“This is how you are to pray: ‘Our Father in heaven…’ ” —Matthew 6:9
The “Our Father” is not only a prayer but the Lord’s pattern for all authentic prayer. In the “Our Father,” the Lord teaches us how to pray. St. Augustine taught that the “Our Father” is not only the pattern of prayer but also the criterion for all authentic prayer intentions. Therefore, we should not pray for something unless it fits into the “Our Father.”
St. Thomas Aquinas taught that the “Our Father” is not only the criterion for authentic prayer petitions but also the criterion for all godly desires. If it does not fit into the “Our Father,” we should not even want it (see Catechism, 2763). St. Thomas Aquinas also taught that the “Our Father” reveals the order in which godly desires should be desired (see Catechism, 2763). This means that our first desire is for anything that would help God’s children become holy and thereby make God the Father’s name hallowed (Mt 6:9). Then we can desire whatever contributes to God’s kingdom coming and His will being done (Mt 6:10).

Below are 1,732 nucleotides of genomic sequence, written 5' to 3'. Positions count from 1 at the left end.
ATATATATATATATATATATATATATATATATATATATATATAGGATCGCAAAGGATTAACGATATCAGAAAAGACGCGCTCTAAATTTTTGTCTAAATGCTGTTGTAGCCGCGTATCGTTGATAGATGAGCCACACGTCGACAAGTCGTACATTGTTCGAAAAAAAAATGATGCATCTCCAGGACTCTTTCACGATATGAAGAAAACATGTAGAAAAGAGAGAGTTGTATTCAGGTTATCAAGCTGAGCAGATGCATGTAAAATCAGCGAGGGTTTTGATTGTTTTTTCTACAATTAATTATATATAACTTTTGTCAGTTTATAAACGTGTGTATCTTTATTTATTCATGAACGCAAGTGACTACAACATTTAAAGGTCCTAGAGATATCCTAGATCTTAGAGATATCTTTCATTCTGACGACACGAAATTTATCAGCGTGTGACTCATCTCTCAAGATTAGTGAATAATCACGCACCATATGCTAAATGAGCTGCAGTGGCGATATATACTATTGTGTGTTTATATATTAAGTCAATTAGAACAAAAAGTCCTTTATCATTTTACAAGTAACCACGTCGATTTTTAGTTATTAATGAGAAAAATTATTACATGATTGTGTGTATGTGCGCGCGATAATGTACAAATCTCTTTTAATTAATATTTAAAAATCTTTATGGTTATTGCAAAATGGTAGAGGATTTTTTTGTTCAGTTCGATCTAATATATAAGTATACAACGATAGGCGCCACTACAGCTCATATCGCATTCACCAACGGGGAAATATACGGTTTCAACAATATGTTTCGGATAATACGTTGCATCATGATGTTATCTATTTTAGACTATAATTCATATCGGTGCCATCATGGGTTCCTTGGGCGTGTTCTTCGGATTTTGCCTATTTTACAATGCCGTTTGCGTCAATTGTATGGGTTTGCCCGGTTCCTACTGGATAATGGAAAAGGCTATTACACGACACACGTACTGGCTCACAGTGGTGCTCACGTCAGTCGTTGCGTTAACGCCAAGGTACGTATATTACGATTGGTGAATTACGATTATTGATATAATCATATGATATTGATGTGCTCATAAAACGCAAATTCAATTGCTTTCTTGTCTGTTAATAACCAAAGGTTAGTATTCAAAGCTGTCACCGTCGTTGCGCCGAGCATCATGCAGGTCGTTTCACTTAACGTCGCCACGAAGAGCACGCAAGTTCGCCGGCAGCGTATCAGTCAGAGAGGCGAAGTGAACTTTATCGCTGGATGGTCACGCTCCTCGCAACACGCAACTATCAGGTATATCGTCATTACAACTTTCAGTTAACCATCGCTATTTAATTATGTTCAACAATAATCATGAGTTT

Consequently, when we pray the “Our Father” in the right way, we are transforming our prayer, desires, lifestyles, and lives. In effect, when we pray the “Our Father,” we are proclaiming new life in Christ, the “radical newness” of Baptism (see Lay Members of Christ’s Faithful People, Pope John Paul II, 10), and the Great Jubilee of international justice and freedom (see Lv 25:8ff).
Traditionally, the priest at Mass has invited us to pray the “Our Father” by saying: “We dare to pray…” I dare you to pray the “Our Father.”
Prayer: “Abba…” (Mt 6:9, our transl.)
Promise: My Word “shall not return to Me void, but shall do My will, achieving the end for which I sent it.” —Is 55:11
Praise: St. Perpetua, whose terror was increased by anxiety for her young child, was permitted to hold and nurse him before she was led to her execution.

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